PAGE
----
Last Friday night I attended a special evening of Australian film at The Star Event Centre in Sydney, presented by the folks at P.R.O.M. (Formerly known as Popcorn Taxi). As with most of the punters in attendance on the night, I was there for one reason and one reason only: Quentin Tarantino. Not only did QT coin the phrase Ozploitation (a fact he repeats with pride throughout tonight’s event) but his love and knowledge of the genre surpasses most film historians, so who better to host an evening dedicated to two of his favourite Aussie Westerns?
After a lengthy wait, the sold out crowd are warmed up with a kick ass supercut paying tribute to QT’s body of work, fittingly soundtracked by the legendary Australian rockers The Angels. Check it out…
With a brief introduction, Tarantino is welcomed on stage with a whole lot of whooping and hollering, before introducing the first of the night’s films: 1978’s The Chant of Jimmie Blacksmith. The lights go down, the film projector whirs to life (shipped in especially at the director’s request) and the audience is transported to turn of the century Australia for Fred Schepisi’s racially charged tale of revenge.
I’d never seen Jimmie Blacksmith before, and going in expecting a shlocky B-grade effort, I was pleasantly surprised by what a well made film it was, even by today’s standards. Starting out as a drama of sorts, with Aboriginal youth Jimmie learning the harsh realities of life as an adult in a white man’s world, the film changes gears about a third of the way through, resulting in an audible reaction from tonight’s audience (while Tarantino chuckles with glee from his reserved seating area). I won’t ruin the surprise for those who haven’t seen the film, but I thoroughly urge you to seek it out.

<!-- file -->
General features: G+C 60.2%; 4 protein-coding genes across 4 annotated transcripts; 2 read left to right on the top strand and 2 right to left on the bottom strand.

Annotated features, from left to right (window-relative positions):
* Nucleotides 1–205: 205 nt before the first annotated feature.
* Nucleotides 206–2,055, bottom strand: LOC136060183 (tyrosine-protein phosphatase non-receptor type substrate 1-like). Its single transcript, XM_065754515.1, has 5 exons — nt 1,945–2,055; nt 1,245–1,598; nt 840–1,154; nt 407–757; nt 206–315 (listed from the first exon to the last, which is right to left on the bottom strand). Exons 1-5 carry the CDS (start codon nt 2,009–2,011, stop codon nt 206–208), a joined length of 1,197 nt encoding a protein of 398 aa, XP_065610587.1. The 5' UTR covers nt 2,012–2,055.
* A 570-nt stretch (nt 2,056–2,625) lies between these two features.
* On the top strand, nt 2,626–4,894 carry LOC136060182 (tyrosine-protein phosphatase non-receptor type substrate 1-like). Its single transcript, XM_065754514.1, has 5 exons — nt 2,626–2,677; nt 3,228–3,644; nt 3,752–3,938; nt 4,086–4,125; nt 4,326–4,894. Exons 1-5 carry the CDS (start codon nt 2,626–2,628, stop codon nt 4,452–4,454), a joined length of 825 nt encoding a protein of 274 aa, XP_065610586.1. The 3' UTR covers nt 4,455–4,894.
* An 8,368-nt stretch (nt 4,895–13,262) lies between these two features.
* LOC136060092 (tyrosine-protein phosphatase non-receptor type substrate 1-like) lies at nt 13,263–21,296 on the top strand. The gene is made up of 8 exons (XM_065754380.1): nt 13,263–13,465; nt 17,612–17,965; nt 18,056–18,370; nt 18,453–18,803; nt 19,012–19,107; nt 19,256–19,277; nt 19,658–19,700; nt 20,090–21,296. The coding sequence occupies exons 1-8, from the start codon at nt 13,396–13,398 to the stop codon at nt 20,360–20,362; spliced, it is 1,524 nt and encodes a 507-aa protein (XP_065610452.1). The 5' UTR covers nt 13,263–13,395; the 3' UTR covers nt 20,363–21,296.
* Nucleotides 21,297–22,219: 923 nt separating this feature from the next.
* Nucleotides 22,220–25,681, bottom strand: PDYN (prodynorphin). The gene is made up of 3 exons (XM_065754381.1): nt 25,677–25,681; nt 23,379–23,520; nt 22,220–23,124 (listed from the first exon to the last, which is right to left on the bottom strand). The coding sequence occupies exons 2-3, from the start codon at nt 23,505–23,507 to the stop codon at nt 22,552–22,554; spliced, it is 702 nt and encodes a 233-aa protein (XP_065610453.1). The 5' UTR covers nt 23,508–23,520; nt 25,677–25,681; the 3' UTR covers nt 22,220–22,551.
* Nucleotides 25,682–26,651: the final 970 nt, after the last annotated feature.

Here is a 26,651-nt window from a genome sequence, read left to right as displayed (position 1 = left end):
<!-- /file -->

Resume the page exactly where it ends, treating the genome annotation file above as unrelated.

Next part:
When Tarantino is later joined on stage by Schepisi and novelist Thomas Keaneally, its clear the director is not only chuffed with the positive reaction to his film choice, but also humbled to be interviewing the filmmakers behind it, in front of an Aussie audience no less. As the three men discuss the ins and outs of Australian cinema of the 1970s, I glance around at the mostly young audience, clearly lapping up every word, and suddenly it hits me: this is Tarantino’s very own film school. We are basically being educated about cinema in our own country, by someone who isn’t even from here. It stirs up feelings of patriotism, and makes you proud of the types of films we’ve made, and continue to make, despite what all the haters say.
Its this feeling that carries the audience through the remainder of the evening, as our host emplores us to stick it out for the second film: the deeply flawed but thoroughly entertaining Mad Dog Morgan. Just like the well documented antics of Dennis Hopper on the set of the movie, its an experience best enjoyed in a state of relative inebriation, something tonight’s audience fully understands as they begin a mass exodus to the bar during the opening credits.
By the time the evening comes to a close it’s well after midnight, but its clear that everyone in the room is appreciative of what the auteur director has given them: A new appreciation of what makes our local industry great, and a thirst to see more films like the ones screened tonight. If Mr. Tarantino had been my film lecturer back at Uni, I might have been more inclined to complete my assignments on time.
If you’re fan of events like these, be sure to like P.R.O.M. on Facebook, as they’ve promised big things on the horizon.
Photo Credit: Will Reichelt
Video Credit: Jason Azcona